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  • Writer's pictureJeff Thomakos

7 Things to Think About Concerning General Auditions

Auditioning is hard

With our general auditions coming up, I thought it might be a good idea to go over some audition etiquette for everyone so that they can put their best foot forward. We want you to knock it out of the park when we see you! I have personally seen hundreds of auditions over the years, both great and terrible, and here are some thoughts as you prepare your audition.

1. Your Mindset


Many actors feel quite nervous about auditioning. They feel that the directors are there to evaluate them from all-powerful seats of judgement and that one mistake will doom their audition and how the director sees them forever. Many secretly fear that the director is there only to judge their mistakes and mark them off for each misstep. Worse, they think that it’s a competition between them and every other actor who comes in the door and that the role will only go to the best actor in the room.


None of this is true. First, no one wants you to succeed more than the people auditioning you. They want you to be “The One”, the perfect person for the role they are casting. Because if you are that person, then that means that their work is done and they can sleep well knowing that they’ve found you. 90% of good directing is good casting and we want you to be the perfect and obvious choice for the role. Second, this is not the Olympics and we are not judges. Auditions are not a competition, they are an exhibition. Often, the role will not go to the best actor, but the actor that most fits the vision that the director has for the character, how that actor in the ensemble, whether they fit in the costumes, etc. All you can do is your best work. Focus on what you can control.


2. Show Up


This might be the biggest mistake I see actors make. Look, we know things happen. Your car dies, you’re sick, heck, you just don’t feel like auditioning anymore. Any excuse is a valid excuse, but if you do need to cancel, then PLEASE contact us to let us know. A quick phone call or email can go a long way. Signing up and then not showing up is rude not only to the auditors, but also to other actors who may have only been able to attend during the slot you signed up for. If all the slots are full, then that’s even worse as you can imagine because you may have robbed someone of attending the audition at all. CANCEL IF YOU CAN'T COME!!! People think directors don’t pay attention to this kind of thing. I promise you, they do.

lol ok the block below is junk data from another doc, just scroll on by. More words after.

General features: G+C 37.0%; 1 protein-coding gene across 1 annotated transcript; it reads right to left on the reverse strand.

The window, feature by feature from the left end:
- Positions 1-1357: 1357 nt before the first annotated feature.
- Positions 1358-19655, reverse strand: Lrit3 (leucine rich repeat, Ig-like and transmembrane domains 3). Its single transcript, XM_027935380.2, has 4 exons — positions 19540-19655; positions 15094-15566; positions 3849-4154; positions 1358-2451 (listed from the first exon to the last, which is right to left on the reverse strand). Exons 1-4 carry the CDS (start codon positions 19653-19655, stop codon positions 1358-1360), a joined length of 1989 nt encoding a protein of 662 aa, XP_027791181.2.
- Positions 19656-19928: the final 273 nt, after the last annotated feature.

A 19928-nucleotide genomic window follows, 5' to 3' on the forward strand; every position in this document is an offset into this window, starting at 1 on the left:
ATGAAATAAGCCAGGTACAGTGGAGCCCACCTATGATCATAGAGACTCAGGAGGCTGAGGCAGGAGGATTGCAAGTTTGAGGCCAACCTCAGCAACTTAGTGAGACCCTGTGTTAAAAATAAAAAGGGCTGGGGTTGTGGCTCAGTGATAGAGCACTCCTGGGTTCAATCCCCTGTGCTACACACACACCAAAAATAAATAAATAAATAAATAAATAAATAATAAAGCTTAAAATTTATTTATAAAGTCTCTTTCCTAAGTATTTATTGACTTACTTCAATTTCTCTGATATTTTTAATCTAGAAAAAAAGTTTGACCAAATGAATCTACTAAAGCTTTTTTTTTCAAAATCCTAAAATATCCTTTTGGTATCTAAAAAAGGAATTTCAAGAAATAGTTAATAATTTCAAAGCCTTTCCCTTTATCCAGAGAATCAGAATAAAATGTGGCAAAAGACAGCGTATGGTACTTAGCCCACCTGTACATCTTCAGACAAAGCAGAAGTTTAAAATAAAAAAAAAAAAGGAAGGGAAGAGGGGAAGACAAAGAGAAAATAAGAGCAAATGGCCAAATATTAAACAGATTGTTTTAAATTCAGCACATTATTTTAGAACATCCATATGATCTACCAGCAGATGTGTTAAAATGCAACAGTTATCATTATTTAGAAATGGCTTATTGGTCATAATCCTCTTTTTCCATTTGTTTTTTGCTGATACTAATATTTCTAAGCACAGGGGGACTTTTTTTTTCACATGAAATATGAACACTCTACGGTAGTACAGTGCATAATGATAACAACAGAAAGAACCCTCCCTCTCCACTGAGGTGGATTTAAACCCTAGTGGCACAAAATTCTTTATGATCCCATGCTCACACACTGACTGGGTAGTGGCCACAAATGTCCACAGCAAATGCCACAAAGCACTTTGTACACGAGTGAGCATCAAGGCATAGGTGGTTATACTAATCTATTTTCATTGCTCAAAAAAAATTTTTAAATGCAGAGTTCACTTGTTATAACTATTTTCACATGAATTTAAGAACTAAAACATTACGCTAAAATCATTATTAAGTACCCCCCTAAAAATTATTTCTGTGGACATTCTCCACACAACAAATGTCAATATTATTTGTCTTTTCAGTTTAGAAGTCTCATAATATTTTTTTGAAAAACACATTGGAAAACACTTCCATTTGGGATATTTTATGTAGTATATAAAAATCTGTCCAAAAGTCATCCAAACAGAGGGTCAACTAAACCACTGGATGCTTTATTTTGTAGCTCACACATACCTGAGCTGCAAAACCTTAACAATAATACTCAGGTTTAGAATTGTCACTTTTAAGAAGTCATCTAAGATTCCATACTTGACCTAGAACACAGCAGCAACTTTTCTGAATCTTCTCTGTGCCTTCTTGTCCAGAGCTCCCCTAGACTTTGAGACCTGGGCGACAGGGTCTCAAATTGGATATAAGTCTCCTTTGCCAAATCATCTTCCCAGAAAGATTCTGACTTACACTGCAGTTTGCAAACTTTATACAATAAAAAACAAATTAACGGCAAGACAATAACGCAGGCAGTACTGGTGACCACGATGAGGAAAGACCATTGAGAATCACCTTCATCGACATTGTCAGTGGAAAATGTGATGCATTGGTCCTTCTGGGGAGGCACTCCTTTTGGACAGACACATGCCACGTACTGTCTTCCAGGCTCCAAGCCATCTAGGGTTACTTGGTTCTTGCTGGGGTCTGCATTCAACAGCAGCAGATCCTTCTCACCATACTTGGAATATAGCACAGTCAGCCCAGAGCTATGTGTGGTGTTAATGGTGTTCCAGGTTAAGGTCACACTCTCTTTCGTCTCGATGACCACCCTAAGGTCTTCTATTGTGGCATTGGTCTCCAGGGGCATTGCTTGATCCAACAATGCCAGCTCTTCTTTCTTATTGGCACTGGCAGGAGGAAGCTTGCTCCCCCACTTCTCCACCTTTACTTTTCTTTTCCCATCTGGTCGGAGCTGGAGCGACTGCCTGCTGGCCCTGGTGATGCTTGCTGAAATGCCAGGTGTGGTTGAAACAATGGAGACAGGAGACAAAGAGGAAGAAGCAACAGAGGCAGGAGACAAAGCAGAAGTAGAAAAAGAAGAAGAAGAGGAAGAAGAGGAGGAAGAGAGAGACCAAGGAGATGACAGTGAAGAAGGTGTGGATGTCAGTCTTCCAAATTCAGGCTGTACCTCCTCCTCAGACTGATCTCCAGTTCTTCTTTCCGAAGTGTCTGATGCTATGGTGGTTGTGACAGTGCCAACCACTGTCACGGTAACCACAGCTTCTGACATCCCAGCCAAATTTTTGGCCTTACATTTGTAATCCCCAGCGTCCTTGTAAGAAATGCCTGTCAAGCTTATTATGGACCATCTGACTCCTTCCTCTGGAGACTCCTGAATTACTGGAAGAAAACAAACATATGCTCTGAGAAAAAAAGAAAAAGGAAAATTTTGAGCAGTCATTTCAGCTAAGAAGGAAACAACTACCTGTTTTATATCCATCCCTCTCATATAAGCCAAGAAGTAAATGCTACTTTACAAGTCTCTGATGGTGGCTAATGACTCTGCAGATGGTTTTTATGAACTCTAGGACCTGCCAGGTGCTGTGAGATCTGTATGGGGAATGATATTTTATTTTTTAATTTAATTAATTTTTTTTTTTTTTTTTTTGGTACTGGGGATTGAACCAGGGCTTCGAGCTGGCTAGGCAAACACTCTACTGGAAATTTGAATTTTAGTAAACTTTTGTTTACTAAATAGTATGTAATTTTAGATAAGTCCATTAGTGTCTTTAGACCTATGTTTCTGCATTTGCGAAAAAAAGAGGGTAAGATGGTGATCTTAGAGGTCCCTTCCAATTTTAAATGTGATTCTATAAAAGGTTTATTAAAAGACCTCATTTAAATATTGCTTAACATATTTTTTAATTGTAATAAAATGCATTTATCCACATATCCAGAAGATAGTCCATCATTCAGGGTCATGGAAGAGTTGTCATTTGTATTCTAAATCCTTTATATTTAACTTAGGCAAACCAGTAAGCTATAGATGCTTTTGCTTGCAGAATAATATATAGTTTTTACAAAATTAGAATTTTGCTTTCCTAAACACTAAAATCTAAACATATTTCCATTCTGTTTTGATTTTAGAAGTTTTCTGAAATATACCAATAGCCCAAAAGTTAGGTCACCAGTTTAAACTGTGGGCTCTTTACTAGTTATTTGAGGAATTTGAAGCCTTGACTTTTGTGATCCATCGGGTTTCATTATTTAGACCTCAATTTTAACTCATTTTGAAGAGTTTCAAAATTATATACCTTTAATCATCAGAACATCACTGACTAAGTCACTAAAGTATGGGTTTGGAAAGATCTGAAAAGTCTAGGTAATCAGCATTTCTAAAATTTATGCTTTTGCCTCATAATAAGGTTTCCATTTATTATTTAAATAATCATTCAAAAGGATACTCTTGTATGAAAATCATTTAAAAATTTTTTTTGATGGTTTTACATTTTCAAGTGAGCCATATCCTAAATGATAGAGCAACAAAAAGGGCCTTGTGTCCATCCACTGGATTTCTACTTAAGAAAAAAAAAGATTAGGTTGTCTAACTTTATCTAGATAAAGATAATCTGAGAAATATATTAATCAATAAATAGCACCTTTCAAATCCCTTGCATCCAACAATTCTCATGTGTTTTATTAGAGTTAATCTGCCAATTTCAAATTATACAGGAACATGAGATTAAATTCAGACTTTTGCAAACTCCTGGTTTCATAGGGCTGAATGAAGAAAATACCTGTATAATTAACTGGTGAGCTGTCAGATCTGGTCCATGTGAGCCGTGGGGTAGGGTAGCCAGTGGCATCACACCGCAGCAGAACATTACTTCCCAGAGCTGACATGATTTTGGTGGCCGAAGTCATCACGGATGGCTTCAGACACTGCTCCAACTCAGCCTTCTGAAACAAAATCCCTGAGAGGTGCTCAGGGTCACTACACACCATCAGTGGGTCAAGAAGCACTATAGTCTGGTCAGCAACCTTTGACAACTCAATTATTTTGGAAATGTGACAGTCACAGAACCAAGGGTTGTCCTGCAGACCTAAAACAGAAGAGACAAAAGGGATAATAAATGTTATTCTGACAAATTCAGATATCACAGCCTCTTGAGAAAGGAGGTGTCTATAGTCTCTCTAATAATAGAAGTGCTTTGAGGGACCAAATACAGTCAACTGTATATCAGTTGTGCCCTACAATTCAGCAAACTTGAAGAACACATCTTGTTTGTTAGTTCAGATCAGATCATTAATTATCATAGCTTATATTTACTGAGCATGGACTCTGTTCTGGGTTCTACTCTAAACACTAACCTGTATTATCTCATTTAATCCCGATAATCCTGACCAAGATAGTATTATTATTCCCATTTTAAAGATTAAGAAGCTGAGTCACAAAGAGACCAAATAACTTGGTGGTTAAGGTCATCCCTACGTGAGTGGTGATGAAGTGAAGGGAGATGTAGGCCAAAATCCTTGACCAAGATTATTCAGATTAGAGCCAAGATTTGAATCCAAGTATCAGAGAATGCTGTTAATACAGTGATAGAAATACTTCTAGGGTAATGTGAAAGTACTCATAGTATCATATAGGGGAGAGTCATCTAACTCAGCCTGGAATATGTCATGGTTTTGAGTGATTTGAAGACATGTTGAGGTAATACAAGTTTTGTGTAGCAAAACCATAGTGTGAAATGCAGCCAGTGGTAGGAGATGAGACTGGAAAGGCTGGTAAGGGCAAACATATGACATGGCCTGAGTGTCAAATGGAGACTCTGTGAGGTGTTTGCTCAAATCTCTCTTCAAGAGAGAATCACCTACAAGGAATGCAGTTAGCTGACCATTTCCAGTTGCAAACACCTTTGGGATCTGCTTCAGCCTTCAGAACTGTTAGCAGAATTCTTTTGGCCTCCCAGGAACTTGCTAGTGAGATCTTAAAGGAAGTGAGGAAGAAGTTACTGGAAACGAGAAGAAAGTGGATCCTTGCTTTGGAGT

3. While You Wait

You should arrive about 15 minutes before your audition. If you arrive earlier than that the theatre may not have enough space to accommodate you (We certainly don’t). If you arrive later than that, you may not have enough time get yourself in the right headspace for your audition. Do not be too loud in the waiting area. Someone else is acting their guts out in the next room. Do not be rude or mean to ANYONE. Everyone is on the same side. We all want you to do your best. Remember that.


4. Your Piece(s)

I am not in the camp of only picking pieces you can theoretically get cast in. I’ve seen all kinds of casting choices in really great productions that might not make sense on paper, but turned out to be brilliant in production. If you are a woman who really wants to do a Hamlet monologue, then I say, DO IT! As long as you make it your own, show a relationship of want and need, and make dynamic and interesting choices, there is no real limit on what monologue you do or how you do it (with some exceptions which I’ll talk about in a second). One of the best auditions I ever saw was a young actor doing the “Now is the winter of our discontent” speech from Richard III comically. I will never forget this audition and, of course, he was cast (He was auditioning for a Shakespearean comedy). We want to see you do a piece you really love. Trust me, it comes across in your audition.